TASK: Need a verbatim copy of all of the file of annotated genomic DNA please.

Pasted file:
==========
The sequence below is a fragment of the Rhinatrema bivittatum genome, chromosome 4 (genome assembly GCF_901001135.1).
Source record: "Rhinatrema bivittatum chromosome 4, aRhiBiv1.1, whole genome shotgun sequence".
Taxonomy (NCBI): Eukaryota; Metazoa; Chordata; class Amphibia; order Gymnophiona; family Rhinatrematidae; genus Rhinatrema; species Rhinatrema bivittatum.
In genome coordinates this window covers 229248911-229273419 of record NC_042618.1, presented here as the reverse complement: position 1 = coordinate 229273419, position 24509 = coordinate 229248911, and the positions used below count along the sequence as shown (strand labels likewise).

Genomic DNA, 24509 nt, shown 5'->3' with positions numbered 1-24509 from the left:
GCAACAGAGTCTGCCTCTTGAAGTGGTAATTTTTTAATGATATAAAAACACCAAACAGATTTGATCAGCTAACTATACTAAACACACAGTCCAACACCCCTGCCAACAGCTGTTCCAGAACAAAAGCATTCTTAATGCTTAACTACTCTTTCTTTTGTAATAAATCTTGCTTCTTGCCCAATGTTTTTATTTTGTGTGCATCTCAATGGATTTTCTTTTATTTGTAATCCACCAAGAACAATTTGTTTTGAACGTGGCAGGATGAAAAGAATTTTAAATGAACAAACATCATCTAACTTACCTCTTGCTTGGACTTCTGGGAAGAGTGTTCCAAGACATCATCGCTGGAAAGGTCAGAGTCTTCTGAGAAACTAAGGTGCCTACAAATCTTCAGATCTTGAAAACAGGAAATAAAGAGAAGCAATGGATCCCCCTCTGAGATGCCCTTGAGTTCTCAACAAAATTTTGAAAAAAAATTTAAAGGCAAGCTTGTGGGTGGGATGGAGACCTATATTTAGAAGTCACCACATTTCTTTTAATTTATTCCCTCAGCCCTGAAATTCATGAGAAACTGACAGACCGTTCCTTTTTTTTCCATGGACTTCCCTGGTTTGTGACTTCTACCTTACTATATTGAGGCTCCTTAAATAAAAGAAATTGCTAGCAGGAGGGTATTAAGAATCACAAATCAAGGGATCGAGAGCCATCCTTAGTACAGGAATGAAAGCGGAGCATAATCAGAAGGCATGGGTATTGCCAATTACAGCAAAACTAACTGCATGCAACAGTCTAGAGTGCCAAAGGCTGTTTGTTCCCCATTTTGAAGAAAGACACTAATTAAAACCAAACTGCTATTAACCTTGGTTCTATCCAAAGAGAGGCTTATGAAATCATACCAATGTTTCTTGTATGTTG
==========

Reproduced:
The sequence below is a fragment of the Rhinatrema bivittatum genome, chromosome 4 (genome assembly GCF_901001135.1).
Source record: "Rhinatrema bivittatum chromosome 4, aRhiBiv1.1, whole genome shotgun sequence".
Taxonomy (NCBI): Eukaryota; Metazoa; Chordata; class Amphibia; order Gymnophiona; family Rhinatrematidae; genus Rhinatrema; species Rhinatrema bivittatum.
In genome coordinates this window covers 229248911-229273419 of record NC_042618.1, presented here as the reverse complement: position 1 = coordinate 229273419, position 24509 = coordinate 229248911, and the positions used below count along the sequence as shown (strand labels likewise).

Genomic DNA, 24509 nt, shown 5'->3' with positions numbered 1-24509 from the left:
GCAACAGAGTCTGCCTCTTGAAGTGGTAATTTTTTAATGATATAAAAACACCAAACAGATTTGATCAGCTAACTATACTAAACACACAGTCCAACACCCCTGCCAACAGCTGTTCCAGAACAAAAGCATTCTTAATGCTTAACTACTCTTTCTTTTGTAATAAATCTTGCTTCTTGCCCAATGTTTTTATTTTGTGTGCATCTCAATGGATTTTCTTTTATTTGTAATCCACCAAGAACAATTTGTTTTGAACGTGGCAGGATGAAAAGAATTTTAAATGAACAAACATCATCTAACTTACCTCTTGCTTGGACTTCTGGGAAGAGTGTTCCAAGACATCATCGCTGGAAAGGTCAGAGTCTTCTGAGAAACTAAGGTGCCTACAAATCTTCAGATCTTGAAAACAGGAAATAAAGAGAAGCAATGGATCCCCCTCTGAGATGCCCTTGAGTTCTCAACAAAATTTTGAAAAAAAATTTAAAGGCAAGCTTGTGGGTGGGATGGAGACCTATATTTAGAAGTCACCACATTTCTTTTAATTTATTCCCTCAGCCCTGAAATTCATGAGAAACTGACAGACCGTTCCTTTTTTTTCCATGGACTTCCCTGGTTTGTGACTTCTACCTTACTATATTGAGGCTCCTTAAATAAAAGAAATTGCTAGCAGGAGGGTATTAAGAATCACAAATCAAGGGATCGAGAGCCATCCTTAGTACAGGAATGAAAGCGGAGCATAATCAGAAGGCATGGGTATTGCCAATTACAGCAAAACTAACTGCATGCAACAGTCTAGAGTGCCAAAGGCTGTTTGTTCCCCATTTTGAAGAAAGACACTAATTAAAACCAAACTGCTATTAACCTTGGTTCTATCCAAAGAGAGGCTTATGAAATCATACCAATGTTTCTTGTATGTTG